US dementia strategy overlooks transitions into and out of nursing homes, analysts find

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The U.S. national strategy for tackling dementia fails to address late-stage transitions into long-term care facilities from a person's home or the hospital, according to a recently published analysis in Health Affairs.

The investigators examined the national dementia strategies of seven countries as of late 2013. All seven countries have stronger plans for early-stage transitions (such as connecting the newly diagnosed with services) than late-stage transitions (such as moving from home to residential care), the team found. Out of six transition types in the researchers' framework, the United States' strategy does not directly address any of the three later-stage transitions, they determined.

A “next-generation” national strategy should address these late-stage transitions, in part by tapping the expertise of nursing home workers and palliative care specialists, as well as by thoroughly considering the results of research and evaluation projects, the authors recommended. They noted that the current plans all tend to focus more on the provision of care within a setting than on transitions between settings, and urged more consideration of transitions in the future.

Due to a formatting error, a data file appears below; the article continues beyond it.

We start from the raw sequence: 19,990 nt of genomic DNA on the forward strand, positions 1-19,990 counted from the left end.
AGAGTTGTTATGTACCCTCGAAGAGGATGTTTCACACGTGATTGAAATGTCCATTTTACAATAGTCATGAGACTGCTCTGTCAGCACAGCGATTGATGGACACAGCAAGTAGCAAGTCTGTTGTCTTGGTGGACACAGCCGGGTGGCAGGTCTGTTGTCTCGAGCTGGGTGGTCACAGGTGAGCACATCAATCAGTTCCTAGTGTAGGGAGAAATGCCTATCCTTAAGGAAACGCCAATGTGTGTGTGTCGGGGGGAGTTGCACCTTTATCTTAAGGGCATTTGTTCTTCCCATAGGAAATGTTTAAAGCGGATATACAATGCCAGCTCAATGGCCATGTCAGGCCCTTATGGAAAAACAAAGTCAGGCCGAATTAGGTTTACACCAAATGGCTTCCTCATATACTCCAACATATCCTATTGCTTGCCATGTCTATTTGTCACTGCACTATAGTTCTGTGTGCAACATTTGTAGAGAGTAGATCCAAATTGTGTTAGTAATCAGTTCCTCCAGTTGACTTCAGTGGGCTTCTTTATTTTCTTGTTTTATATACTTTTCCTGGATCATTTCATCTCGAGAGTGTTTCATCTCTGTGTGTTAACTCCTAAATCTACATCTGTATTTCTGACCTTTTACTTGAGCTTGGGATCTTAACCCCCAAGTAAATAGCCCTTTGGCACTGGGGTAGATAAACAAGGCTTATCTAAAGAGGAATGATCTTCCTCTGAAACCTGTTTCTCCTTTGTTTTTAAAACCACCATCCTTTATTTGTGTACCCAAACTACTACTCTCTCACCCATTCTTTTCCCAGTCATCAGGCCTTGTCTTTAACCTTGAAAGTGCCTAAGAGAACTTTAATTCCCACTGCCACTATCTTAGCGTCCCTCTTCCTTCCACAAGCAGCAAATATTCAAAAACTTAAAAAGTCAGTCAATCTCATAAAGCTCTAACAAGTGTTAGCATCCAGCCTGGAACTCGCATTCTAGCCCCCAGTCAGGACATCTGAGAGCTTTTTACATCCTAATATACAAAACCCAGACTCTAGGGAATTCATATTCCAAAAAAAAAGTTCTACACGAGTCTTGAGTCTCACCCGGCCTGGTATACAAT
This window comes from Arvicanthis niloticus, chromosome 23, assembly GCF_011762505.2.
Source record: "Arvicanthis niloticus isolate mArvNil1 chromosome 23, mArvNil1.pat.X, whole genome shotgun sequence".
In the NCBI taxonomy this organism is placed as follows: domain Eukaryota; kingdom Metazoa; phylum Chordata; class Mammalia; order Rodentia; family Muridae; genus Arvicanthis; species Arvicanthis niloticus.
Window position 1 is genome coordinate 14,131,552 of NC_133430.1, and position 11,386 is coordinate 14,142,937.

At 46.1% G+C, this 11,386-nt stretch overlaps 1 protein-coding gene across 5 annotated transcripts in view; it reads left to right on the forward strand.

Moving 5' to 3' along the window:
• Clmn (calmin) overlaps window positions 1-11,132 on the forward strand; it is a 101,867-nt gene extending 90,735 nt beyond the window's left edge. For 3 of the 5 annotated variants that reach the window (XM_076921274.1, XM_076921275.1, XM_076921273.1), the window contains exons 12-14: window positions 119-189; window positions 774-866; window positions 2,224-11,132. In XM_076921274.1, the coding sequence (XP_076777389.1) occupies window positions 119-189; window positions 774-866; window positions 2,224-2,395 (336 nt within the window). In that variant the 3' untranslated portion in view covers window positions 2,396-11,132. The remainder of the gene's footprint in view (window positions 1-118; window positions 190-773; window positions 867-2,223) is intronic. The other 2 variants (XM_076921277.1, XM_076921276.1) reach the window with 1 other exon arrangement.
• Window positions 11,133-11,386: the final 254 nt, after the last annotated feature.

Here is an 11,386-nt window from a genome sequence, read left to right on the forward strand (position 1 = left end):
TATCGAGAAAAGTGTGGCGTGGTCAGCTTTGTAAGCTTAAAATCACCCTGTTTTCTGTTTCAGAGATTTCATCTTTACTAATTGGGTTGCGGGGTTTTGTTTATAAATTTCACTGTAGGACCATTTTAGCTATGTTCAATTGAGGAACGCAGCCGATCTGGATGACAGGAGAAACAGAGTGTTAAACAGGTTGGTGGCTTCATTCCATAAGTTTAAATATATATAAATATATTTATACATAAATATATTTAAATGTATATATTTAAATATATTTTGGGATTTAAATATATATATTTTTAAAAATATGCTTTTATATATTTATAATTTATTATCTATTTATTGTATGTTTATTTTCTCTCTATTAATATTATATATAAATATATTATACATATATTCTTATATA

U.S. policymakers and healthcare providers could refer to other countries' strategies for guidance — for instance, Scotland has the most comprehensive current strategy, according to the researchers.

The authors were Richard H. Fortinsky, Ph.D., of the UConn Center on Aging at the University of Connecticut School of Medicine, and Murna Downs, Ph.D., of the Bradford Dementia Group at the School of Health Studies, University of Bradford, in England.

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